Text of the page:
Tuesday, January 1, 2008

PM Malaysia, Badawi's promises to keep



Malaysia has discovered a magical cure for an ailment that has been troubling it. The government of Abdullah Badawi has promised ethnic Indians — who have been in a rebellious mood ever since their vehement public demonstration against discriminatory State policies a month ago — that their temples stand protected.

These will no longer be summarily demolished to make way for new constructions, and, in cases where it is absolutely necessary, the administration will make suitable arrangements for relocation. The promise, together with the other placatory gesture of dropping attempted-murder charges against some of the demonstrators, is intended to soothe ruffled feathers. Anger against the State's demolition drive, which was perceived to target Hindu religious structures, had provided the immediate reason for the outburst last month. The guarantee of protection may give some instant relief to the government, which is looking forward to general elections in 2008. But it is unlikely that such balms will heal the gaping ethnic wound in Malaysia.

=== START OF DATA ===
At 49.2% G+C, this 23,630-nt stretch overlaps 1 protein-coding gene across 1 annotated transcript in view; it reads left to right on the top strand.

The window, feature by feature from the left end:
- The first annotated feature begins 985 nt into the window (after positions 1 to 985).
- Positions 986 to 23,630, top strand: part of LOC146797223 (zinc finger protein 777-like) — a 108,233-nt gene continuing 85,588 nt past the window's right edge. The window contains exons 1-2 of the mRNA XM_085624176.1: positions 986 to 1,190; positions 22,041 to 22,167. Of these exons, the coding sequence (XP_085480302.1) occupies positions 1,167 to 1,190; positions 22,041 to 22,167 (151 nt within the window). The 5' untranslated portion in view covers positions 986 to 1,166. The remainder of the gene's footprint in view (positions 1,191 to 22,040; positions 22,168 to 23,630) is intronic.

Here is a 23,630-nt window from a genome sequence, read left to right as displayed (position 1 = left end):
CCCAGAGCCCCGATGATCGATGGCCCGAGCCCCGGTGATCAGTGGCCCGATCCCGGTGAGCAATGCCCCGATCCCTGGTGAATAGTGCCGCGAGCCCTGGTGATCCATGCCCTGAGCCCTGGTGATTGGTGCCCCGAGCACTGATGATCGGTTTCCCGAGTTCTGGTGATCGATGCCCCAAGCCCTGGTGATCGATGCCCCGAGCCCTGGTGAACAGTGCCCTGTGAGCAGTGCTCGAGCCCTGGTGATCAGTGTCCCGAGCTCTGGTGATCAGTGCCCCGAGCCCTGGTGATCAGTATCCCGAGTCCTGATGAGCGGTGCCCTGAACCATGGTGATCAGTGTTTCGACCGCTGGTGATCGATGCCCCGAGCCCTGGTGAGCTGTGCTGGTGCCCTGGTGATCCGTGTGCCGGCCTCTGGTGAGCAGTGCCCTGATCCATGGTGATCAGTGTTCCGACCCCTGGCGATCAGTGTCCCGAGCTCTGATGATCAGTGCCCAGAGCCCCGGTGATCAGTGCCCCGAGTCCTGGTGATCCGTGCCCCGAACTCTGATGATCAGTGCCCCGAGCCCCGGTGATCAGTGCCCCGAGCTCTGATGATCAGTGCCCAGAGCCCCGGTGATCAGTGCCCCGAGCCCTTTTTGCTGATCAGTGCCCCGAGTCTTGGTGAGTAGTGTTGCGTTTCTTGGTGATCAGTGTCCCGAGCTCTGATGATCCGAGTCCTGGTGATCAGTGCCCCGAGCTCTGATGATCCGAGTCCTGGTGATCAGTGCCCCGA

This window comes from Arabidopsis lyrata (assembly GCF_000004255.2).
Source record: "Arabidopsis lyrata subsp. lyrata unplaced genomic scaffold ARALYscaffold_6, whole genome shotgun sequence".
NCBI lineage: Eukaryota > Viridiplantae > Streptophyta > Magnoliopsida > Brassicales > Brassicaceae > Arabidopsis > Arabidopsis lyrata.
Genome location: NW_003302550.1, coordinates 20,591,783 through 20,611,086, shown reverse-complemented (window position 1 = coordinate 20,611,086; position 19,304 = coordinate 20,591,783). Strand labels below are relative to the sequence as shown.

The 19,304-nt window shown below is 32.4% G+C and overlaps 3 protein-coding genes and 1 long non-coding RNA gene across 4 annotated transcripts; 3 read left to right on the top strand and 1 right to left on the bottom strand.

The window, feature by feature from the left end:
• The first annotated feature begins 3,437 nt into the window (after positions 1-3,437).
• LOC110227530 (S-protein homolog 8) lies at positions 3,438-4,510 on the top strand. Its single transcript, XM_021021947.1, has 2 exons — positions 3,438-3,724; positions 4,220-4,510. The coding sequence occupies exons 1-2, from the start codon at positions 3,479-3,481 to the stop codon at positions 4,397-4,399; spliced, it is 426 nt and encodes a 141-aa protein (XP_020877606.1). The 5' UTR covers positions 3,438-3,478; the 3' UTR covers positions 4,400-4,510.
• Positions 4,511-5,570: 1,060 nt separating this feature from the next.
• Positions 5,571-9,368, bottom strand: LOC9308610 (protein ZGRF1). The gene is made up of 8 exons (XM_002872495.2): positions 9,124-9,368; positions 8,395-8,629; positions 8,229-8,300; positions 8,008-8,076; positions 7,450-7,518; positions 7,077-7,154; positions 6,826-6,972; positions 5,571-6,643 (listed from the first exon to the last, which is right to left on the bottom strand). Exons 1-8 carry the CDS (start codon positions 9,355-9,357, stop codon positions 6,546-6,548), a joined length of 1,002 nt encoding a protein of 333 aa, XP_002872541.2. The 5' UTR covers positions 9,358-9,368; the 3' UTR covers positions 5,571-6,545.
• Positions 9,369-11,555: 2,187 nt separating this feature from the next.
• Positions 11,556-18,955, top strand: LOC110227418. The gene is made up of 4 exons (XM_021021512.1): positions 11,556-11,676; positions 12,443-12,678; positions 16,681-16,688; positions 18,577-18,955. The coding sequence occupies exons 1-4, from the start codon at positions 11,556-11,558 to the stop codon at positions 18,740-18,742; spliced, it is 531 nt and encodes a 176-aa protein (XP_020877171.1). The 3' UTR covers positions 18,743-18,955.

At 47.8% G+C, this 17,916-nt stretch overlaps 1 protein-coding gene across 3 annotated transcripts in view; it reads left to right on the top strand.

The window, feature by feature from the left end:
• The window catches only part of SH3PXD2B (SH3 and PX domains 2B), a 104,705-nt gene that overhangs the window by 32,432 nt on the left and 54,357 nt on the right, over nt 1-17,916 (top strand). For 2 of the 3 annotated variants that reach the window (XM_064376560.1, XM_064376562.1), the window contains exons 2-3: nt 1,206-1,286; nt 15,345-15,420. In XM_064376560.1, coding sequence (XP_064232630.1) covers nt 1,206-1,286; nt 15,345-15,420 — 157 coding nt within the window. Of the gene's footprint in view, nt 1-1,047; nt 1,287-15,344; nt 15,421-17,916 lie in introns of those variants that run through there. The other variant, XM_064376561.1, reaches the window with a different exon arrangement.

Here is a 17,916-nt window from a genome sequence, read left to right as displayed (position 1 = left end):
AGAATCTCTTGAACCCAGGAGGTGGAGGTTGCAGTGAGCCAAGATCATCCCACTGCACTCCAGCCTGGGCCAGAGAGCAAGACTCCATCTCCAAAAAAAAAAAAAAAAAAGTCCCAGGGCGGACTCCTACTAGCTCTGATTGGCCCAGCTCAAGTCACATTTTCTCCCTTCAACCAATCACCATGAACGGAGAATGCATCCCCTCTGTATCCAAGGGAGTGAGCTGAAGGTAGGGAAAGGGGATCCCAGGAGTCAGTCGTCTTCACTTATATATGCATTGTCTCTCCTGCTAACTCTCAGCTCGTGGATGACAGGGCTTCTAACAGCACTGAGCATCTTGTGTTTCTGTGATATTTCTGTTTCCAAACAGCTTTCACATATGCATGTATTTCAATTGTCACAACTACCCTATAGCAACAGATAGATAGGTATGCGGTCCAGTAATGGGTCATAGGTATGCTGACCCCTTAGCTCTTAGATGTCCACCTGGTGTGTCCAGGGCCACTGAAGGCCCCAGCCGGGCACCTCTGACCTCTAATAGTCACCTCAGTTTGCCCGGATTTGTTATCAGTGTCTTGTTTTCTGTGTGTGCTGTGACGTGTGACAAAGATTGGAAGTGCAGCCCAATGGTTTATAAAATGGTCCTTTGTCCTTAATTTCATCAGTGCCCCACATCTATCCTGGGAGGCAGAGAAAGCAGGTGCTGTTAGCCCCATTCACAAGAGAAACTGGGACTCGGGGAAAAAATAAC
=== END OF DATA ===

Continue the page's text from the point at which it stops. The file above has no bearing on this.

The lack of respect for religious sentiments is not the only problem for the ethnic Indians. In a country that has followed a conscious policy of Islamization and positive discrimination for the bumiputera or the Malay Muslims since the Eighties, people of Indian descent have found themselves heavily marginalized in Malaysian society and in the economy. Without proper education, political representation and international support, the community has been left behind in the country's march towards progress. The pledge to safeguard temples may reduce heightened passions among a people whose backwardness makes them over-protective about their religious symbols, but it will not address the real issue. A responsive government would be aware of how the discriminatory policies are widening the ethnic divide. But the political compulsions forced upon it by an Opposition that has been campaigning for more Islamization may make the present government in Malaysia less receptive towards the changes needed.

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